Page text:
Marisa Dipaola, USA / Portugal

Residency Period: August 1, 2016 - July 31, 2017


Bio

Marisa Dipaola was born barefoot on December 12th, 1977, and grew up in the cedar swamps and coastal Atlantic of southern New Jersey. She graduated with honors from the Rhode Island School of Design in 2000 where she majored in painting and began experimenting with site-specific sculptural installations. Upon graduation, Marisa received a travel grant to study la Mezquita, in Cordoba, Spain, which began a collection of travels to eighteen countries, studying the sacred architecture and natural wonders, producing site-specific artworks in Japan and Iceland as well as entire series of artwork while on residence in Spain, India, Italy, Egypt, Austria, and Bahrain.

She has exhibited her works internationally at museums, galleries, universities, cultural institutions, community gathering places, outdoors within natural sculptural parks and urban revitalization projects.

URL: dropr.com/marisadipaola


On-hiatus Proposal Summary

In the course of being a nomadic artist, Marisa Dipaola has wandered throughout the landscape in diverse surroundings, constantly inspired by the natural world that embraces us all. After residing in the southern Austrian Alps for three years, she and her family are ready for a road trip to move to southern Portugal, in order to buy and renovate an old farm as a sustainable, permaculture project: moonfarmers. Raising her three-year old daughter while this major project is on the go, she is unable to foresee any free-time to take part in the artworld, at least for a year or so. Instead, she will dedicate her time and artistic effort to turning an abandoned property into a sustainable small farm and retreat, and quite possibly a future artist residency.

Her time will be spent with rebuilding a sustainable habitation, sourcing and planting fruit and nut trees, native edibles, sacred seeds, establishing berry patches, grape vines, mushroom patches, a chicken coop, a small fish pond, a huge vegetable patch. She will use sculptural elements to create terraced farming areas, enhance microclimates and enable year-round cultivation courtesy of cold frames fashioned from old windows as well as illuminating indoor growing areas, a few wind-chimes, alternative-energy-generating works, and the interior redesign & redecoration of their living space. On a more scientific front, she hopes to incorporate the skills she learns during this time to create various sculptural projects that encourage growth, combining illuminated works with fungal works and garden projects to create sustainable, living artworks. Any additional free time she finds will be spent mending clothes from the pile she’s had gathering for years and to complete more butterfly carpets -- and there is that quilt she has wanted to make for her bedroom.

She hopes that the time working and reflecting while on-hiatus from the artworld, but proceeding with her moonfarmers project will guide the future, whichever way it grows.


Final Report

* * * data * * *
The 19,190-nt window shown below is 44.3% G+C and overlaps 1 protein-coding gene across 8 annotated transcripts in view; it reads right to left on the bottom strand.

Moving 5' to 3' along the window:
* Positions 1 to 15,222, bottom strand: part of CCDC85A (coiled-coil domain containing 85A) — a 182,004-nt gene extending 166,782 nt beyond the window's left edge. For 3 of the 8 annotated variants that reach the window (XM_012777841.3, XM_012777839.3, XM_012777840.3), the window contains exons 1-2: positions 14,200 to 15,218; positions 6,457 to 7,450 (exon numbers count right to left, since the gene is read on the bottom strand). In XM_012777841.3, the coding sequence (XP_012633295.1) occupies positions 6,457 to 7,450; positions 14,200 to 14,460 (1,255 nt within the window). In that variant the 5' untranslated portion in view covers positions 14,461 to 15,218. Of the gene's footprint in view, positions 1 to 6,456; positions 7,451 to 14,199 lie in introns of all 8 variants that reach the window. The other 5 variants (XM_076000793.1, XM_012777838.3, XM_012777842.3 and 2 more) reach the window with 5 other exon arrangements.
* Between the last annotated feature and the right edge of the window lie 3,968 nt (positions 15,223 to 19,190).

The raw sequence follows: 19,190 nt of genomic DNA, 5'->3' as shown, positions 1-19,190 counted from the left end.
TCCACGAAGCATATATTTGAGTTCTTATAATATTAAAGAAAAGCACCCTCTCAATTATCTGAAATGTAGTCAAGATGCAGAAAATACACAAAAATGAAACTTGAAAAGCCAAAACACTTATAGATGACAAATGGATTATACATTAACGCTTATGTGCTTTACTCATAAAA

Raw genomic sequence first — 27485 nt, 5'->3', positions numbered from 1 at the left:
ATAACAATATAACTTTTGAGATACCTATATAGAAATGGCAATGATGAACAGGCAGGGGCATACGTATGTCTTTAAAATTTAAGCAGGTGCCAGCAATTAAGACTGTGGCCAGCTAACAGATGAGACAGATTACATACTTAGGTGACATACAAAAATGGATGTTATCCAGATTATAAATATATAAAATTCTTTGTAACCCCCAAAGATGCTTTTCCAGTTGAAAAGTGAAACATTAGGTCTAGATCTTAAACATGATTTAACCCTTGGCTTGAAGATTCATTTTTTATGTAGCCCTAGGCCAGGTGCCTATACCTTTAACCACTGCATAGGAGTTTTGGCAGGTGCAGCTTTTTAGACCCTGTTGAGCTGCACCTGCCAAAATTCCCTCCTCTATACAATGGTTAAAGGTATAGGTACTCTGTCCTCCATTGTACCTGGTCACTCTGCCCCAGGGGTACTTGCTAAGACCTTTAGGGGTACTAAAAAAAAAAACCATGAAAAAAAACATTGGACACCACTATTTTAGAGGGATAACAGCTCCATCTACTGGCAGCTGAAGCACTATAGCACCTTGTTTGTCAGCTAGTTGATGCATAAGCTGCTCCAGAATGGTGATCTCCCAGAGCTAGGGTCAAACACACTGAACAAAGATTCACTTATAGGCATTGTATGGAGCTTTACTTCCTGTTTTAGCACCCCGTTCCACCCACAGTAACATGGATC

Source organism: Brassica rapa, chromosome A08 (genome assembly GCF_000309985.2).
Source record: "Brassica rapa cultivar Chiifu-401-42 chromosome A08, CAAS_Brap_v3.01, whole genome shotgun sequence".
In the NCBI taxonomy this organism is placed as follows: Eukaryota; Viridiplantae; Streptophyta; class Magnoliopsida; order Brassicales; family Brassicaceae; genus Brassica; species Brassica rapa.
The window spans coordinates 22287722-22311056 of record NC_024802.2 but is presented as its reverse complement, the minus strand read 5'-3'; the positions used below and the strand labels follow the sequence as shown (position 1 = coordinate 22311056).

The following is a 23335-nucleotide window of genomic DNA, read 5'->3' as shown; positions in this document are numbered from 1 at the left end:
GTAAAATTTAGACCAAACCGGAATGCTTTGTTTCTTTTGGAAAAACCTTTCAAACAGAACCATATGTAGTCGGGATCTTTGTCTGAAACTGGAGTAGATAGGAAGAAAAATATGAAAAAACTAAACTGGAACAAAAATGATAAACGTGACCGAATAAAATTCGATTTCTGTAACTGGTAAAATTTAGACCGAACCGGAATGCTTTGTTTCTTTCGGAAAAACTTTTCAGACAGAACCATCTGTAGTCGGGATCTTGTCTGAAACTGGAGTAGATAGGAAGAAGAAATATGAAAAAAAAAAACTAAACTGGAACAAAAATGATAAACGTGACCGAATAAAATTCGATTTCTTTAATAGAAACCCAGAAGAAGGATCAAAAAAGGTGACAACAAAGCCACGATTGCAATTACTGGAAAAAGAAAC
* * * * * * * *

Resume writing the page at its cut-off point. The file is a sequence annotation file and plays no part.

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recent comments

On Jul 31 2017, mathieu commented on revival: part IV: thank you for the reports and for the gorgeous photographs, your adventure is very inspiring![...]

On Jul 31 2017, co-director (s) commented on revival: part IV: I'm all choked up... July 31 happened to be my birthday too; what a last day! Thank you to you all!![...]

On Jul 31 2017, co-director (m) commented on revival: part IV: Thank you so much for your generous contribution to this project Marisa - and everyone (we know it's[...]

On Jul 30 2017, co-director (s) commented on revival: part three: One thing we regret not to have done sooner is to make the comment section capable of posting images[...]

On Jul 29 2017, marisa commented on revival: part one: Most of our gardening is playing the long-game & indeed for the patient-hearted. some of our tre[...]


Southern (un)comfort

Yesterday we journeyed down to the Southern coast,
to segment the trip to drop off Mohamed’s parents at the Faro airport.
For us, it was an excellent opportunity to see the differences of the regions,
especially with the climate and ocean (drier & warmer, less waves in the ocean),
which leads to different architecture and vegetation
(lots of olive and orange trees, scattered pomegranates & even date palms),
making it feel much more like a slightly cooler version of north Africa than Europe.

Most striking, the beachside cliffs were erosion-carved colored earth
(reminding me of the Badlands Natl. Park or somewhere in Utah)
and completely unlike the striated sloping rock cliffs we’ve gotten familiar with here.

Pine Cliffs coastline
Pine Cliffs coastline

But by far the most noticeable differences were the tourists and development,
with an incredible variety of vacationing Europeans, and many British,
there to enjoy multi-storied resorts, 22 golf courses, water slides, and ZooMarine
(a more humane version of SeaWorld, with proceeds used for marine rescues & recovery).
All in all, we felt totally out of place, out of our element,
and grateful that we are settling up on the West coast.
We do hope to grow many of the tropical fruits we saw thriving there,
hoping we can create a microclimate to support oranges, dates, and pomegranates
(we saw three pomegranate trees in bloom
on a trip earlier this summer to Reggello, Italia,
growing on a riverbank up in the mountains a little south of Florence.
Although it is much hotter there in summer, they have cold winters.
Overall it gave us hope.)

So we’ve returned to Zambujeira do Mar for a couple more days,
to finish laundry, recharge and repack before a few more weeks of camping in Rogil.

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